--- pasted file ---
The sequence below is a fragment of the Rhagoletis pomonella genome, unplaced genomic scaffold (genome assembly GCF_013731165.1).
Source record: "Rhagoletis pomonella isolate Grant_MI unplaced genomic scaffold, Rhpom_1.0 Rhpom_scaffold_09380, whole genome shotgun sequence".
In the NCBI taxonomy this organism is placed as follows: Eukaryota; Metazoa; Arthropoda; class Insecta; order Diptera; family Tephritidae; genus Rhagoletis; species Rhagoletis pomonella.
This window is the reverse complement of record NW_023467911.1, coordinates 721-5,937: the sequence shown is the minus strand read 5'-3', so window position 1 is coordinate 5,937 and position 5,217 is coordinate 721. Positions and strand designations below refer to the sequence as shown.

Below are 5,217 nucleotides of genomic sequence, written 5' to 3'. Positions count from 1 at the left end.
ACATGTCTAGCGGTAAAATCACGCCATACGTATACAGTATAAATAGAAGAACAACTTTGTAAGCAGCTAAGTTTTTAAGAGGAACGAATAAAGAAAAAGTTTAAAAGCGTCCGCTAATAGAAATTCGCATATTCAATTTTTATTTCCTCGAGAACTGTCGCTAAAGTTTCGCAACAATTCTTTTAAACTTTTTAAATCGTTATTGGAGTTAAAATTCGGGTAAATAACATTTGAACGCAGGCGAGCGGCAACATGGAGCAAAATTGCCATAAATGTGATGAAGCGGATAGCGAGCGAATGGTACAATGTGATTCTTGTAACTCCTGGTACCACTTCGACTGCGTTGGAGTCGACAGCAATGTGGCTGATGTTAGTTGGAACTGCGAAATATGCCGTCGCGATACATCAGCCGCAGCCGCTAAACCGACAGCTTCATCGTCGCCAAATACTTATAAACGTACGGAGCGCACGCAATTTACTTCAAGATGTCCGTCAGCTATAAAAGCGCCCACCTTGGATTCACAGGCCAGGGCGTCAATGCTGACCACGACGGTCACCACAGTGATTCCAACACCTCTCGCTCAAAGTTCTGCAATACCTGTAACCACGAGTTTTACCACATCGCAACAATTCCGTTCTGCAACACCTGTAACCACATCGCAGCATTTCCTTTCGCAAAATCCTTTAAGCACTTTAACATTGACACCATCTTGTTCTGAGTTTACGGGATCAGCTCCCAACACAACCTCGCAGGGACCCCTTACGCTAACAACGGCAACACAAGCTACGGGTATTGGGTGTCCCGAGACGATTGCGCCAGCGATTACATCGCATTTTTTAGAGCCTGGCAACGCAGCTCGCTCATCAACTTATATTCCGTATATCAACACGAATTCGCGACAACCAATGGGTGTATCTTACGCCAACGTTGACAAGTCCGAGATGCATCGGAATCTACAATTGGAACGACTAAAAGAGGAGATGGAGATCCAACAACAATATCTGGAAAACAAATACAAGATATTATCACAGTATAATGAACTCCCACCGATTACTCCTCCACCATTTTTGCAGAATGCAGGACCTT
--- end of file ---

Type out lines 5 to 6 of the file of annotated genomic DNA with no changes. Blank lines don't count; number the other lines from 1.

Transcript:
Below are 5,217 nucleotides of genomic sequence, written 5' to 3'. Positions count from 1 at the left end.
ACATGTCTAGCGGTAAAATCACGCCATACGTATACAGTATAAATAGAAGAACAACTTTGTAAGCAGCTAAGTTTTTAAGAGGAACGAATAAAGAAAAAGTTTAAAAGCGTCCGCTAATAGAAATTCGCATATTCAATTTTTATTTCCTCGAGAACTGTCGCTAAAGTTTCGCAACAATTCTTTTAAACTTTTTAAATCGTTATTGGAGTTAAAATTCGGGTAAATAACATTTGAACGCAGGCGAGCGGCAACATGGAGCAAAATTGCCATAAATGTGATGAAGCGGATAGCGAGCGAATGGTACAATGTGATTCTTGTAACTCCTGGTACCACTTCGACTGCGTTGGAGTCGACAGCAATGTGGCTGATGTTAGTTGGAACTGCGAAATATGCCGTCGCGATACATCAGCCGCAGCCGCTAAACCGACAGCTTCATCGTCGCCAAATACTTATAAACGTACGGAGCGCACGCAATTTACTTCAAGATGTCCGTCAGCTATAAAAGCGCCCACCTTGGATTCACAGGCCAGGGCGTCAATGCTGACCACGACGGTCACCACAGTGATTCCAACACCTCTCGCTCAAAGTTCTGCAATACCTGTAACCACGAGTTTTACCACATCGCAACAATTCCGTTCTGCAACACCTGTAACCACATCGCAGCATTTCCTTTCGCAAAATCCTTTAAGCACTTTAACATTGACACCATCTTGTTCTGAGTTTACGGGATCAGCTCCCAACACAACCTCGCAGGGACCCCTTACGCTAACAACGGCAACACAAGCTACGGGTATTGGGTGTCCCGAGACGATTGCGCCAGCGATTACATCGCATTTTTTAGAGCCTGGCAACGCAGCTCGCTCATCAACTTATATTCCGTATATCAACACGAATTCGCGACAACCAATGGGTGTATCTTACGCCAACGTTGACAAGTCCGAGATGCATCGGAATCTACAATTGGAACGACTAAAAGAGGAGATGGAGATCCAACAACAATATCTGGAAAACAAATACAAGATATTATCACAGTATAATGAACTCCCACCGATTACTCCTCCACCATTTTTGCAGAATGCAGGACCTT